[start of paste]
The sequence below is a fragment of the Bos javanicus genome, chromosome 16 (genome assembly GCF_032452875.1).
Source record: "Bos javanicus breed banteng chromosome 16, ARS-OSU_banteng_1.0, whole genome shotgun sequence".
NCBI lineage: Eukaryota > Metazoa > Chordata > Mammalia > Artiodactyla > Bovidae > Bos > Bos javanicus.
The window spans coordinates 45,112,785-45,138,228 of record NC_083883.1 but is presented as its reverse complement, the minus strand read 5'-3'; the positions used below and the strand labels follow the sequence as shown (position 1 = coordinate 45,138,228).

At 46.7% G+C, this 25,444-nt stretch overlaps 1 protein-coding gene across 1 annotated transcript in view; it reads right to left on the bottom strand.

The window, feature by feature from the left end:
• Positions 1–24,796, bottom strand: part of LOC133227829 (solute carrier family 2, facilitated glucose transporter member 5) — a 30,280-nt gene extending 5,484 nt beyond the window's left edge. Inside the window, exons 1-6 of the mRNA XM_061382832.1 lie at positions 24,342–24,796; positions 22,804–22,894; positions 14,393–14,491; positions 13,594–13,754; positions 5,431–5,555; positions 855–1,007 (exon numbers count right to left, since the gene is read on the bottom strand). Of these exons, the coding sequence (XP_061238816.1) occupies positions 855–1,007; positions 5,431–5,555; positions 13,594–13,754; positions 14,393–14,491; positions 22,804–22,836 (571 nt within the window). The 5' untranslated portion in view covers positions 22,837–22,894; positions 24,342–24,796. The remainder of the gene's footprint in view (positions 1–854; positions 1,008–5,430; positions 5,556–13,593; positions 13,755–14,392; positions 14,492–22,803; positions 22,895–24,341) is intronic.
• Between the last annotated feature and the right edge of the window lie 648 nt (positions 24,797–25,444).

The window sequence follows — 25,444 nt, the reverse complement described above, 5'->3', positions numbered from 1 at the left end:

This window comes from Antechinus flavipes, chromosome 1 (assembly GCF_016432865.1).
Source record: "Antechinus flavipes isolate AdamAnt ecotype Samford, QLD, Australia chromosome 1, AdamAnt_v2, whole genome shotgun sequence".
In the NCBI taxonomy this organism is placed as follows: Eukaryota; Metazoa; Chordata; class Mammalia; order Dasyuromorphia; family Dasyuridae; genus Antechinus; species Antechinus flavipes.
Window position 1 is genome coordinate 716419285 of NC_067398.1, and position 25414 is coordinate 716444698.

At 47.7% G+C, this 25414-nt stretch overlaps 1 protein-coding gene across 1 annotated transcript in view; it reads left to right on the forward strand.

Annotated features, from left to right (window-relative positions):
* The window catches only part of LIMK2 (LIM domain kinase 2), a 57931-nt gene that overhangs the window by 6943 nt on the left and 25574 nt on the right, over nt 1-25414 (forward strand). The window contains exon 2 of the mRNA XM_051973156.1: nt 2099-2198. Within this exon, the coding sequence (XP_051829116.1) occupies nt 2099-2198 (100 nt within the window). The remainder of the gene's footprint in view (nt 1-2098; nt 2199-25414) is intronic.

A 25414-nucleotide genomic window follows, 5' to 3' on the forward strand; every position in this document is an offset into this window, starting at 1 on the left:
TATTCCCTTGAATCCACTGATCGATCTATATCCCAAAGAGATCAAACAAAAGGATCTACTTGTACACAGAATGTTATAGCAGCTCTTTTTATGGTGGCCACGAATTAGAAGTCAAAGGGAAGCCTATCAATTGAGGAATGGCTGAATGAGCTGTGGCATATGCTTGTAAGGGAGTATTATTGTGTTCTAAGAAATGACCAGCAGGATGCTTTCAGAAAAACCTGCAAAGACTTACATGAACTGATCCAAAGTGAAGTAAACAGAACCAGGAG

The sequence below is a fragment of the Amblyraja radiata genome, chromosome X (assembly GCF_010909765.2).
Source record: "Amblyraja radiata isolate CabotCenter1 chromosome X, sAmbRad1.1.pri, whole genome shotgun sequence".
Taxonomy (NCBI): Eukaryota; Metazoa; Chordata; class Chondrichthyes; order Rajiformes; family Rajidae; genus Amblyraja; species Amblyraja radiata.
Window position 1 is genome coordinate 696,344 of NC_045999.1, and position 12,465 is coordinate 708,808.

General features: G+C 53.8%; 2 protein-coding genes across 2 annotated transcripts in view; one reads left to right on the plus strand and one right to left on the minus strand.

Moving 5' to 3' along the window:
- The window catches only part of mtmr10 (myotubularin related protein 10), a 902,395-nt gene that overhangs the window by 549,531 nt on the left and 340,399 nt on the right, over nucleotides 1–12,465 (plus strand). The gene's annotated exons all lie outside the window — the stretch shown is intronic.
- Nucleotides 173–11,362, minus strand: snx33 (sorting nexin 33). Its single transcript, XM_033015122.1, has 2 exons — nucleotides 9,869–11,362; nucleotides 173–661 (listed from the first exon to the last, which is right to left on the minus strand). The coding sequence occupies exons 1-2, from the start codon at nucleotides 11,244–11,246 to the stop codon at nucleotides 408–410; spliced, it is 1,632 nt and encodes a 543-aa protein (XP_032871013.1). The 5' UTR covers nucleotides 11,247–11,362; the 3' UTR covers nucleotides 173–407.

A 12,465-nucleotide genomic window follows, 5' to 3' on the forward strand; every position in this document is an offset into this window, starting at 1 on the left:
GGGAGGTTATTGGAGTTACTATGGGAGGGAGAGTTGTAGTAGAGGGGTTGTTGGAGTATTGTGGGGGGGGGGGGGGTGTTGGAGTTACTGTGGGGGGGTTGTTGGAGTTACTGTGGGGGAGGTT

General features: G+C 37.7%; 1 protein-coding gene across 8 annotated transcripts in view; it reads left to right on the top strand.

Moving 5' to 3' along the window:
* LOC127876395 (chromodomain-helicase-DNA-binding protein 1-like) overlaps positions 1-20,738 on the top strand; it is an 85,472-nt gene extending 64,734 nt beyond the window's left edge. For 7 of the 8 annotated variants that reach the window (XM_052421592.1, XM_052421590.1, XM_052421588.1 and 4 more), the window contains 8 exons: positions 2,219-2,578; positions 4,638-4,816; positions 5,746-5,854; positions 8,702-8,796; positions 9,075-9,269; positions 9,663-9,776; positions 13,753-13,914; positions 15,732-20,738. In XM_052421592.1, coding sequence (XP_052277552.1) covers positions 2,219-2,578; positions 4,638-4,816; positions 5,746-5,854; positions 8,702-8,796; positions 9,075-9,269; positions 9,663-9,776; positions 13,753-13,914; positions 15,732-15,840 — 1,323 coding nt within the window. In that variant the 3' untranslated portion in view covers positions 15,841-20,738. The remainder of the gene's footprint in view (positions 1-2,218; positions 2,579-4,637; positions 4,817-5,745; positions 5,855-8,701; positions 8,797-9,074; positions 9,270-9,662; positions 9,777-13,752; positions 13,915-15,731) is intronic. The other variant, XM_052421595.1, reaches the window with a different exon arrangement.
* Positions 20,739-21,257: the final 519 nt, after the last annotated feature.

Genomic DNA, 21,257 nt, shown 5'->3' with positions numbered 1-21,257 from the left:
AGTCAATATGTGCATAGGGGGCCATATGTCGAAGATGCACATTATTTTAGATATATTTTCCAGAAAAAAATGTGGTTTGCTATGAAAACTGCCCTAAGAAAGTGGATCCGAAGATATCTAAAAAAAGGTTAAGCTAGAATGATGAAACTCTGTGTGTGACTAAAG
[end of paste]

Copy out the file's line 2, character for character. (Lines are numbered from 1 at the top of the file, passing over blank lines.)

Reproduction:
Source record: "Bos javanicus breed banteng chromosome 16, ARS-OSU_banteng_1.0, whole genome shotgun sequence".